Localization of Hippo Signaling Components in Drosophila by Fluorescence and Immunofluorescence

  • Cordelia Rauskolb
  • Kenneth D. IrvineEmail author
Part of the Methods in Molecular Biology book series (MIMB, volume 1893)


Visualization of in vivo protein levels and localization is essential to analysis and elucidation of Hippo signaling mechanisms and its roles in diverse tissues. This is best done by imaging proteins using fluorescent labels. Fluorescent labeling of a protein can be achieved by direct conjugation to an intrinsically fluorescent protein, like GFP, or by use of antibodies conjugated to fluorescent dyes. Immunofluorescence imaging in Drosophila typically begins with dissection and fixation of a sample tissue, followed by a series of washes and incubations with primary antibodies, directed against proteins of interest, and dye-labeled secondary antibodies, directed against the primary antibodies. This may be followed by fluorescent dyes that label cellular components, such as DNA-labeling dyes to mark nuclei. After staining and washing is completed, samples are placed in a mounting media, transferred to a microscope slide, and imaged on a confocal microscope.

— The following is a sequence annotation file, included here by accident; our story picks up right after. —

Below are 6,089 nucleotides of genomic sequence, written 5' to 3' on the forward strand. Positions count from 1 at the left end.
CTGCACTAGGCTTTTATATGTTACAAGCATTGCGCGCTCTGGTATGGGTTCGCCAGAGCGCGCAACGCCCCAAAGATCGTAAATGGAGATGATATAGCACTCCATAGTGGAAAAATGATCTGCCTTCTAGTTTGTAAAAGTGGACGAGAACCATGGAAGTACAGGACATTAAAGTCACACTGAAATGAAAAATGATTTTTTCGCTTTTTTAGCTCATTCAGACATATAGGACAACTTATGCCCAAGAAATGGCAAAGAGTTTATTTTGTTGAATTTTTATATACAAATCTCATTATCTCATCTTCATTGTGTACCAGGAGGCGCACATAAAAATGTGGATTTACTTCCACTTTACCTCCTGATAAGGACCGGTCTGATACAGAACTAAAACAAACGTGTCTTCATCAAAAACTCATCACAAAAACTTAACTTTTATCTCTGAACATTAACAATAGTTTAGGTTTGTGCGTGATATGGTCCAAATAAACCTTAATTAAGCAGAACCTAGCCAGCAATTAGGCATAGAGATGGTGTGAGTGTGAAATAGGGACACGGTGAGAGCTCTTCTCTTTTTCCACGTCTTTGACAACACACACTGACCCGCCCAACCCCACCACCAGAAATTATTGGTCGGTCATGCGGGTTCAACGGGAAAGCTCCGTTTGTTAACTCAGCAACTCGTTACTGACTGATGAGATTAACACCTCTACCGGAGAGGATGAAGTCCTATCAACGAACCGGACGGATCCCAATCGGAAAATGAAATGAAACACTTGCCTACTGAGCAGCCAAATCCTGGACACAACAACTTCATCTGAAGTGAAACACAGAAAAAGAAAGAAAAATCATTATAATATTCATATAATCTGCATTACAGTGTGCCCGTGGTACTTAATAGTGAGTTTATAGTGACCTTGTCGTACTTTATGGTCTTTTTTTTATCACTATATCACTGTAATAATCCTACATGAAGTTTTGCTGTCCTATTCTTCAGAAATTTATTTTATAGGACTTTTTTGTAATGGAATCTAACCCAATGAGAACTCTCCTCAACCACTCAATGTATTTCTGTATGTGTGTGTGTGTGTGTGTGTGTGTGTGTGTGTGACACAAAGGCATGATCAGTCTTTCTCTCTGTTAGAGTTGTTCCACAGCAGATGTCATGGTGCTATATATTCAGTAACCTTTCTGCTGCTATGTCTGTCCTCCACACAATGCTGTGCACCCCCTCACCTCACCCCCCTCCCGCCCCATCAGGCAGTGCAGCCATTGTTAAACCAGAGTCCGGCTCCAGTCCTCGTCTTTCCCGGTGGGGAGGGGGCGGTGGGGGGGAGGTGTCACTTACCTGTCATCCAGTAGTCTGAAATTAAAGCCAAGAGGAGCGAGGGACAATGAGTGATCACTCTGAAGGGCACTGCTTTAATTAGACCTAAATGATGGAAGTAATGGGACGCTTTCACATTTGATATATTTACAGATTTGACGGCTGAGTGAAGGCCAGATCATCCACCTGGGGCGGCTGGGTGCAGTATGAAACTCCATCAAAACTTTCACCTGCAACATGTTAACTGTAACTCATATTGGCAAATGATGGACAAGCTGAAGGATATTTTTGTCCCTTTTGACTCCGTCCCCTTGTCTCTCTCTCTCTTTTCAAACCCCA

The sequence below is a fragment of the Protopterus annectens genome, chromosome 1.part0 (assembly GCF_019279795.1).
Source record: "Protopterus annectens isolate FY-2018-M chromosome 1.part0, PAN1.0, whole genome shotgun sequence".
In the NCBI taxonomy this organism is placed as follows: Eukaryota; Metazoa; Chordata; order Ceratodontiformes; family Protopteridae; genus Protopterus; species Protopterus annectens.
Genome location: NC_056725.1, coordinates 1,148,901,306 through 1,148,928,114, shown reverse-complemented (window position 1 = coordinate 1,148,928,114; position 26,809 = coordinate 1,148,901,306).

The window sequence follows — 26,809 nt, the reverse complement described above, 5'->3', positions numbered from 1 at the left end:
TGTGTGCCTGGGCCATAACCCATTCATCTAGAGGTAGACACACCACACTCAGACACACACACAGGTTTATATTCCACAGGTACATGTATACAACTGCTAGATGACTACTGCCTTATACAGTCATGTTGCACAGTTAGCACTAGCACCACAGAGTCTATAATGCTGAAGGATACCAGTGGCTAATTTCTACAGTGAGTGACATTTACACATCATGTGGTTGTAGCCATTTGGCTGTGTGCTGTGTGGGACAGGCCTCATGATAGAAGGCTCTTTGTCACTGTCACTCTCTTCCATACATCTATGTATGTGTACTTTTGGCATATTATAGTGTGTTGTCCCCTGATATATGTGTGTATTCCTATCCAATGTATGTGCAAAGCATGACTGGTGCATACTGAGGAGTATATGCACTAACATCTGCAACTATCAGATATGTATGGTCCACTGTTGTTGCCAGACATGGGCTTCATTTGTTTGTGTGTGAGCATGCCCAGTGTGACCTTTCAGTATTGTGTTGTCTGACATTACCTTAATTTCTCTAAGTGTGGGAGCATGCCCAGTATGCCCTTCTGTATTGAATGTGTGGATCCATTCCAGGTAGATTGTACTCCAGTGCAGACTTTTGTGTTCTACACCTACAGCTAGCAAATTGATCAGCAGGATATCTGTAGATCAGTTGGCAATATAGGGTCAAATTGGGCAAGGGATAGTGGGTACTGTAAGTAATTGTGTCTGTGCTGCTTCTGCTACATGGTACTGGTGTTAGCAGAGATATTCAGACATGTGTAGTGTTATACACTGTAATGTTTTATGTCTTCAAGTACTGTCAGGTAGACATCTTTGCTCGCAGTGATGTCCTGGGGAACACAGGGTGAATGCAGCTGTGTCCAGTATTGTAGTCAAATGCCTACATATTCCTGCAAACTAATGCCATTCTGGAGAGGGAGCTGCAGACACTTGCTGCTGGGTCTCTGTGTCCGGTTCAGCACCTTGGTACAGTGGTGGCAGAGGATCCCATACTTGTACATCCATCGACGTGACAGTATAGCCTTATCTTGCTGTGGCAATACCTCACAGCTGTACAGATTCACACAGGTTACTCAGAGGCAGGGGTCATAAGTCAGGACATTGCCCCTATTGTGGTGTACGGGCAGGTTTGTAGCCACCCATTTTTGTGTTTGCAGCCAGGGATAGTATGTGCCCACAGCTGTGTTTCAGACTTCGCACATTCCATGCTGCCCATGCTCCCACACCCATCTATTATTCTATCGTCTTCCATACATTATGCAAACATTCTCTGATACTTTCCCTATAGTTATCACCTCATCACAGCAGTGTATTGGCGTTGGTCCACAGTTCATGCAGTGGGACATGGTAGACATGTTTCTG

Key words

Hippo Yorkie Antibody Immunofluorescence Confocal GFP 



Research in the Irvine laboratory is supported by NIH grants GM78620 and GM121537.


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Copyright information

© Springer Science+Business Media, LLC, part of Springer Nature 2019

Authors and Affiliations

  1. 1.Waksman Institute and Department of Molecular Biology and BiochemistryRutgers UniversityPiscatawayUSA

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